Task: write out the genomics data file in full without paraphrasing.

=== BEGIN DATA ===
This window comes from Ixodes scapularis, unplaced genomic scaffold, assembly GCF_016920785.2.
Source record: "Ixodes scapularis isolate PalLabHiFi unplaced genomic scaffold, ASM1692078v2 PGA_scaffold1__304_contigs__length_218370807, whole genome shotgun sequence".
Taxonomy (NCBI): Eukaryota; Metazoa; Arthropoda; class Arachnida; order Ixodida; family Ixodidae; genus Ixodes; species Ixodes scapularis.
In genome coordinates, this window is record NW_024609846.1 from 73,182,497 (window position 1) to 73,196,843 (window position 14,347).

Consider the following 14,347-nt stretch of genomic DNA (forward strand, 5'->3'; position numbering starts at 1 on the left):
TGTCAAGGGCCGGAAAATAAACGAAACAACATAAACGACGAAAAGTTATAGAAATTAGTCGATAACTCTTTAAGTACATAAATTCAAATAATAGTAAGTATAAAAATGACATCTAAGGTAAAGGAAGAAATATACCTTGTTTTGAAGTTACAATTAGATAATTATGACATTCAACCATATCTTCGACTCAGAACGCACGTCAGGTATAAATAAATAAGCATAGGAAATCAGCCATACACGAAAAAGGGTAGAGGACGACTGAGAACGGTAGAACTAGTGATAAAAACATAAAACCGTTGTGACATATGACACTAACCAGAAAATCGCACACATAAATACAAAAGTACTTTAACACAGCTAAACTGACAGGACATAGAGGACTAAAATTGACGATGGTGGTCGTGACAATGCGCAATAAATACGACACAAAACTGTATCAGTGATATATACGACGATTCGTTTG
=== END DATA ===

This window comes from Ixodes scapularis, unplaced genomic scaffold, assembly GCF_016920785.2.
Source record: "Ixodes scapularis isolate PalLabHiFi unplaced genomic scaffold, ASM1692078v2 PGA_scaffold1__304_contigs__length_218370807, whole genome shotgun sequence".
Taxonomy (NCBI): Eukaryota; Metazoa; Arthropoda; class Arachnida; order Ixodida; family Ixodidae; genus Ixodes; species Ixodes scapularis.
In genome coordinates, this window is record NW_024609846.1 from 73,182,497 (window position 1) to 73,196,843 (window position 14,347).

Consider the following 14,347-nt stretch of genomic DNA (forward strand, 5'->3'; position numbering starts at 1 on the left):
TGTCAAGGGCCGGAAAATAAACGAAACAACATAAACGACGAAAAGTTATAGAAATTAGTCGATAACTCTTTAAGTACATAAATTCAAATAATAGTAAGTATAAAAATGACATCTAAGGTAAAGGAAGAAATATACCTTGTTTTGAAGTTACAATTAGATAATTATGACATTCAACCATATCTTCGACTCAGAACGCACGTCAGGTATAAATAAATAAGCATAGGAAATCAGCCATACACGAAAAAGGGTAGAGGACGACTGAGAACGGTAGAACTAGTGATAAAAACATAAAACCGTTGTGACATATGACACTAACCAGAAAATCGCACACATAAATACAAAAGTACTTTAACACAGCTAAACTGACAGGACATAGAGGACTAAAATTGACGATGGTGGTCGTGACAATGCGCAATAAATACGACACAAAACTGTATCAGTGATATATACGACGATTCGTTTG